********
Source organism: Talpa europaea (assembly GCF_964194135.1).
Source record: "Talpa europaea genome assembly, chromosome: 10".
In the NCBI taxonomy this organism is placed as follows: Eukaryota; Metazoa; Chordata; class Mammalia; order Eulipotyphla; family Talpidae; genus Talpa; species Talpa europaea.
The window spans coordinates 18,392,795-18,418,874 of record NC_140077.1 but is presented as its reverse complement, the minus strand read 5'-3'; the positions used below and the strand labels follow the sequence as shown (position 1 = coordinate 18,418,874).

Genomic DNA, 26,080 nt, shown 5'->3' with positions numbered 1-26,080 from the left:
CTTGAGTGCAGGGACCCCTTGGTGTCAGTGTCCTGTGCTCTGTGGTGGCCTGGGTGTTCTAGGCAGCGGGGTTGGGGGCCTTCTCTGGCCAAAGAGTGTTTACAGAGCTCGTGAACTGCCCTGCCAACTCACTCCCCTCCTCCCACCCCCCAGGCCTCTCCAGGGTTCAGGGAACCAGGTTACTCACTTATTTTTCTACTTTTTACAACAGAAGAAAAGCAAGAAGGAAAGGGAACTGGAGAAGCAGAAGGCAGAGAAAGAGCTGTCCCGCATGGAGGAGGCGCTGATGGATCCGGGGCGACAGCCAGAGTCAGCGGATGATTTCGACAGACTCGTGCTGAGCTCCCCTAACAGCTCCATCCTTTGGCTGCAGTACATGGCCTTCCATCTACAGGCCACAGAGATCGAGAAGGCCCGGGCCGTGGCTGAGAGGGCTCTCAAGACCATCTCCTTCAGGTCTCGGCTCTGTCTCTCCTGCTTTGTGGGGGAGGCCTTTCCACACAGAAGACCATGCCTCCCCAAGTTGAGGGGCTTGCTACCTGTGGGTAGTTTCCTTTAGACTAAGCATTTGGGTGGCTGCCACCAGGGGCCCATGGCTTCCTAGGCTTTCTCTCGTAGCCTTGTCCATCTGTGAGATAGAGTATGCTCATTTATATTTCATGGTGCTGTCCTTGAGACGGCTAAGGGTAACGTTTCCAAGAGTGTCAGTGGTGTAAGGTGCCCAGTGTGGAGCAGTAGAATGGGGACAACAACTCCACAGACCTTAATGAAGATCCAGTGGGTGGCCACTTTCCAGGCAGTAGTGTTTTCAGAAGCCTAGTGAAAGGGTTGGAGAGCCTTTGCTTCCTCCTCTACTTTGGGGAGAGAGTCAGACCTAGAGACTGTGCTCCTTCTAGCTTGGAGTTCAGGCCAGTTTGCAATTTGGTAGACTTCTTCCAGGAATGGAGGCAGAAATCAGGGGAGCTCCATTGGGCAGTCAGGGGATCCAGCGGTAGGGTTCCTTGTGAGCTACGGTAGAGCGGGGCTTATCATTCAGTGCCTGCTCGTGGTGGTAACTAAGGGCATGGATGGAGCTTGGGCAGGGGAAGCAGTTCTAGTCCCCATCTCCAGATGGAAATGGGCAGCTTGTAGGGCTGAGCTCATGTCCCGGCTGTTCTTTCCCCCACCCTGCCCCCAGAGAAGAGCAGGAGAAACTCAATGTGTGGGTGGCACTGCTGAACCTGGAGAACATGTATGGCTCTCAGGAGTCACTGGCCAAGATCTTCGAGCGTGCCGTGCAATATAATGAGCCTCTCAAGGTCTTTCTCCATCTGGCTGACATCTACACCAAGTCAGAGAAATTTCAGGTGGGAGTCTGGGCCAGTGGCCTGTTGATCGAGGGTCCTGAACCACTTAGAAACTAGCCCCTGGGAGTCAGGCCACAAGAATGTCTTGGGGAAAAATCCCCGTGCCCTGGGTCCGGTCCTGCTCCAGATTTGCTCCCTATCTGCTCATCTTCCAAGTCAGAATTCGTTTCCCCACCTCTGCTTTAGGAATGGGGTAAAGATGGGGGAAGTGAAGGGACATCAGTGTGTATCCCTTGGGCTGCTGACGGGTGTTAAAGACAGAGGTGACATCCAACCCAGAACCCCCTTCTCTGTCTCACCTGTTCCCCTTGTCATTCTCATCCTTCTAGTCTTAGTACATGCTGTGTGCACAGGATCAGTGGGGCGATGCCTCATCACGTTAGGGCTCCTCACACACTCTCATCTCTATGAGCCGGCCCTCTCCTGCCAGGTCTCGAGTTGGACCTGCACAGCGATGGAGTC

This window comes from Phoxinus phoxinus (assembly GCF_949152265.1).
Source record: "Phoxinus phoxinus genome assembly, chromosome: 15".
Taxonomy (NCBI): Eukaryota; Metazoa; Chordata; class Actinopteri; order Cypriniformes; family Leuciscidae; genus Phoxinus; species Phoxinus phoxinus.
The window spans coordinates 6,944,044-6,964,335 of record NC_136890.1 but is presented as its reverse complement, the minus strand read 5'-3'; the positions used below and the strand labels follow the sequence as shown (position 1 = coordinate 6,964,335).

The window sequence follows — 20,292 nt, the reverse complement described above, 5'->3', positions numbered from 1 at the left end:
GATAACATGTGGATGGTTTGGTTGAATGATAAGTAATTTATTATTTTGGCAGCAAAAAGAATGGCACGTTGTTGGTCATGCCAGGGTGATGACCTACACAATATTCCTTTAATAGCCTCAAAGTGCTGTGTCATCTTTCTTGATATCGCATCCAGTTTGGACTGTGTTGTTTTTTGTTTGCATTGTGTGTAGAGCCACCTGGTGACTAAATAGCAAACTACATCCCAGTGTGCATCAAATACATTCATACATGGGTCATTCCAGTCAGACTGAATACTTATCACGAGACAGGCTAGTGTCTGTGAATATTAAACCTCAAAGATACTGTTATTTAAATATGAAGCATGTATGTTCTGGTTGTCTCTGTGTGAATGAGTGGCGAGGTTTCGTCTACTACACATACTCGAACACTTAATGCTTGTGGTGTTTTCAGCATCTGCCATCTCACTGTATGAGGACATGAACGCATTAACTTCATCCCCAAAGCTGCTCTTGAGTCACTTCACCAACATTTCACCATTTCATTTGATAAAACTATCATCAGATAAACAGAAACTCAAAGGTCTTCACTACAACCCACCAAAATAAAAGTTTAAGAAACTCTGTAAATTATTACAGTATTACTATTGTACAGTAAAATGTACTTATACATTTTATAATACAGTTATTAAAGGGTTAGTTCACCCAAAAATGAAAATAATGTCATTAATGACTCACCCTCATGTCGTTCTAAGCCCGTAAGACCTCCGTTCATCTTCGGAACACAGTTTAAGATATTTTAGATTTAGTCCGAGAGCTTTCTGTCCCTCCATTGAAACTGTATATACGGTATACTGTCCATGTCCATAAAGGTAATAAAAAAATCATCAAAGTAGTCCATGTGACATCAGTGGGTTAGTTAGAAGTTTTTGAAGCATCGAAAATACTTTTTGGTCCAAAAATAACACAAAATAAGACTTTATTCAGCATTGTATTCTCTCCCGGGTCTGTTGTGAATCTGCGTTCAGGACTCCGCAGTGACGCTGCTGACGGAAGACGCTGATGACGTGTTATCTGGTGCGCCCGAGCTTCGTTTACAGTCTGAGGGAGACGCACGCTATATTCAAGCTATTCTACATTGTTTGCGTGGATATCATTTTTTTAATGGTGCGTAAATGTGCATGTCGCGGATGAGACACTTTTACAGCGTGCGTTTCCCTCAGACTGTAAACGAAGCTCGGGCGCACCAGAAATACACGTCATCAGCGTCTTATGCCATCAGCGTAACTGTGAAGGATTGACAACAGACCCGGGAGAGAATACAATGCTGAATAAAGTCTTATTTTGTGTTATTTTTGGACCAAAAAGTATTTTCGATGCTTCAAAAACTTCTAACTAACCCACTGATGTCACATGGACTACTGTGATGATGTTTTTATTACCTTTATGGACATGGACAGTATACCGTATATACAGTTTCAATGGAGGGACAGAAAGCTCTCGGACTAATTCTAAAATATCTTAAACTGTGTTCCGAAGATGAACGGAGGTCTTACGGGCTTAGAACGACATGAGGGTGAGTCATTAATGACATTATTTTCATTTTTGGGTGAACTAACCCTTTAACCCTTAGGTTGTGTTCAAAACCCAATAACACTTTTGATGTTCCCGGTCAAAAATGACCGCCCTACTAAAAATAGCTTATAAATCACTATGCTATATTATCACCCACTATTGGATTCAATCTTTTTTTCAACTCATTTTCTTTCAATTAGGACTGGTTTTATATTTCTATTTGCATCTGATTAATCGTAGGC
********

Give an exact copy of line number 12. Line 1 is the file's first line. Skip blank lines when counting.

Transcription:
GATAACATGTGGATGGTTTGGTTGAATGATAAGTAATTTATTATTTTGGCAGCAAAAAGAATGGCACGTTGTTGGTCATGCCAGGGTGATGACCTACACAATATTCCTTTAATAGCCTCAAAGTGCTGTGTCATCTTTCTTGATATCGCATCCAGTTTGGACTGTGTTGTTTTTTGTTTGCATTGTGTGTAGAGCCACCTGGTGACTAAATAGCAAACTACATCCCAGTGTGCATCAAATACATTCATACATGGGTCATTCCAGTCAGACTGAATACTTATCACGAGACAGGCTAGTGTCTGTGAATATTAAACCTCAAAGATACTGTTATTTAAATATGAAGCATGTATGTTCTGGTTGTCTCTGTGTGAATGAGTGGCGAGGTTTCGTCTACTACACATACTCGAACACTTAATGCTTGTGGTGTTTTCAGCATCTGCCATCTCACTGTATGAGGACATGAACGCATTAACTTCATCCCCAAAGCTGCTCTTGAGTCACTTCACCAACATTTCACCATTTCATTTGATAAAACTATCATCAGATAAACAGAAACTCAAAGGTCTTCACTACAACCCACCAAAATAAAAGTTTAAGAAACTCTGTAAATTATTACAGTATTACTATTGTACAGTAAAATGTACTTATACATTTTATAATACAGTTATTAAAGGGTTAGTTCACCCAAAAATGAAAATAATGTCATTAATGACTCACCCTCATGTCGTTCTAAGCCCGTAAGACCTCCGTTCATCTTCGGAACACAGTTTAAGATATTTTAGATTTAGTCCGAGAGCTTTCTGTCCCTCCATTGAAACTGTATATACGGTATACTGTCCATGTCCATAAAGGTAATAAAAAAATCATCAAAGTAGTCCATGTGACATCAGTGGGTTAGTTAGAAGTTTTTGAAGCATCGAAAATACTTTTTGGTCCAAAAATAACACAAAATAAGACTTTATTCAGCATTGTATTCTCTCCCGGGTCTGTTGTGAATCTGCGTTCAGGACTCCGCAGTGACGCTGCTGACGGAAGACGCTGATGACGTGTTATCTGGTGCGCCCGAGCTTCGTTTACAGTCTGAGGGAGACGCACGCTATATTCAAGCTATTCTACATTGTTTGCGTGGATATCATTTTTTTAATGGTGCGTAAATGTGCATGTCGCGGATGAGACACTTTTACAGCGTGCGTTTCCCTCAGACTGTAAACGAAGCTCGGGCGCACCAGAAATACACGTCATCAGCGTCTTATGCCATCAGCGTAACTGTGAAGGATTGACAACAGACCCGGGAGAGAATACAATGCTGAATAAAGTCTTATTTTGTGTTATTTTTGGACCAAAAAGTATTTTCGATGCTTCAAAAACTTCTAACTAACCCACTGATGTCACATGGACTACTGTGATGATGTTTTTATTACCTTTATGGACATGGACAGTATACCGTATATACAGTTTCAATGGAGGGACAGAAAGCTCTCGGACTAATTCTAAAATATCTTAAACTGTGTTCCGAAGATGAACGGAGGTCTTACGGGCTTAGAACGACATGAGGGTGAGTCATTAATGACATTATTTTCATTTTTGGGTGAACTAACCCTTTAACCCTTAGGTTGTGTTCAAAACCCAATAACACTTTTGATGTTCCCGGTCAAAAATGACCGCCCTACTAAAAATAGCTTATAAATCACTATGCTATATTATCACCCACTATTGGATTCAATCTTTTTTTCAACTCATTTTCTTTCAATTAGGACTGGTTTTATATTTCTATTTGCATCTGATTAATCGTAGGC